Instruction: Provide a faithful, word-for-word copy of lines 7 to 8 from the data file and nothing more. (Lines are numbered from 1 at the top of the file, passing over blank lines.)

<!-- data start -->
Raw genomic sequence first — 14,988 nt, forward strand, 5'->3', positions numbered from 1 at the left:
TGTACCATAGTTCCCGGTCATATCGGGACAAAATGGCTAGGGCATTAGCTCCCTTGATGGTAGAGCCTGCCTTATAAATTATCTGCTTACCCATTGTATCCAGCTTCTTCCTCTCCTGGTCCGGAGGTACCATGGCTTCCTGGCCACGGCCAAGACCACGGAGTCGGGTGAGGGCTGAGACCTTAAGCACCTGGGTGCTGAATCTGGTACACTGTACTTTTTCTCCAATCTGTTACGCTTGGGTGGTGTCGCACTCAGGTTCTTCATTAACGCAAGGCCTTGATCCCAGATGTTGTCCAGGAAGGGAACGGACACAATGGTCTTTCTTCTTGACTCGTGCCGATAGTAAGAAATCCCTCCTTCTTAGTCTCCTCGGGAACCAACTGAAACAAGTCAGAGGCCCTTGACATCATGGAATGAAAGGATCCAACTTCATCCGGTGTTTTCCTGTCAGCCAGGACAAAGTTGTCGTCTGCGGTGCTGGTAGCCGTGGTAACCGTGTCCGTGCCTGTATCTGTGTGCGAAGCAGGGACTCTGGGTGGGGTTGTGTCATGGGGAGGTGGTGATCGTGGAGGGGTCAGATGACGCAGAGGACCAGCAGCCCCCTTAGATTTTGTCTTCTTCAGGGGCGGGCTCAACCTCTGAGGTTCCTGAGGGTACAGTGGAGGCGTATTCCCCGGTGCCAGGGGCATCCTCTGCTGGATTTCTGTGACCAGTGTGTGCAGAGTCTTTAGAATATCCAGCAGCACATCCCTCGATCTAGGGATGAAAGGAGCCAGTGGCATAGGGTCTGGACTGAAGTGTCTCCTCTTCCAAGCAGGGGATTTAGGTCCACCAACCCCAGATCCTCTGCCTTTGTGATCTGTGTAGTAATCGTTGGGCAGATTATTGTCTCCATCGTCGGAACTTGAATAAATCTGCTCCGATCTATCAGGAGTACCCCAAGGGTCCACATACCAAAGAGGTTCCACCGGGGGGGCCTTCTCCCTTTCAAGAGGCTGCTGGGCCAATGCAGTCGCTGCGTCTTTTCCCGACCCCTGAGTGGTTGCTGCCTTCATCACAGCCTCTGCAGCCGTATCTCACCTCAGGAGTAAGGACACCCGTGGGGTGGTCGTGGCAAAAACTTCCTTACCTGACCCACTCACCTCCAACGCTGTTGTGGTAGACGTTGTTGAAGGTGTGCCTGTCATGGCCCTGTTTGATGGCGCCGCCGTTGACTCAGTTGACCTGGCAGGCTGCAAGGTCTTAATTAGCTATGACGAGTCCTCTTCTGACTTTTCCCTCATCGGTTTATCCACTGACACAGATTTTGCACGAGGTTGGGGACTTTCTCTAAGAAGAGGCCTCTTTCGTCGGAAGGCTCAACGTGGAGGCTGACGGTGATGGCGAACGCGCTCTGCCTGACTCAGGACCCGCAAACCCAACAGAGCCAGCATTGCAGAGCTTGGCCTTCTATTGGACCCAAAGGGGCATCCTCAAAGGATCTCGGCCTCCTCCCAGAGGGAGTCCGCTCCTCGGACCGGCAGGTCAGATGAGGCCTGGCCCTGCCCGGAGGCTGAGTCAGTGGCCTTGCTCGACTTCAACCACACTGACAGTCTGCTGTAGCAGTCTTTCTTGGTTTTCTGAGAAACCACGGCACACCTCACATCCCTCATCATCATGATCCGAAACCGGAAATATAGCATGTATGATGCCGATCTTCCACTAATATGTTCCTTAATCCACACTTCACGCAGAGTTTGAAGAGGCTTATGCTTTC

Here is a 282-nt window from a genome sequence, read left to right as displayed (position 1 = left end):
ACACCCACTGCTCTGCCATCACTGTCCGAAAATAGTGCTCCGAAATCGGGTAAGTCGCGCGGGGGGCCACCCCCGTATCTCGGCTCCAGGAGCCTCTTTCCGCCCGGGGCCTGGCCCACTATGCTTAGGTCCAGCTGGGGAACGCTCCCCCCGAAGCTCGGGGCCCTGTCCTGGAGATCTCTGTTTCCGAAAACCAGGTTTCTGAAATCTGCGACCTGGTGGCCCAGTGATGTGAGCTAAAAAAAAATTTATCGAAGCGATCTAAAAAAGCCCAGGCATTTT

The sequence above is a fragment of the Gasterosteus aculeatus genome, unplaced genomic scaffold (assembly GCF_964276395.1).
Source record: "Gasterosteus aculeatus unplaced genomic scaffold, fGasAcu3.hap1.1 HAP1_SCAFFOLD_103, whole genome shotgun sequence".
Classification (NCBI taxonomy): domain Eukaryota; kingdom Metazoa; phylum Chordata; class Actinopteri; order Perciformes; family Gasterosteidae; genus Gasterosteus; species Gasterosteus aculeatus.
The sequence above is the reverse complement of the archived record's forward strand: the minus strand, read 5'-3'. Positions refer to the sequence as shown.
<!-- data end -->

Classification (NCBI taxonomy): domain Eukaryota; kingdom Metazoa; phylum Chordata; class Actinopteri; order Perciformes; family Gasterosteidae; genus Gasterosteus; species Gasterosteus aculeatus.
The sequence above is the reverse complement of the archived record's forward strand: the minus strand, read 5'-3'. Positions refer to the sequence as shown.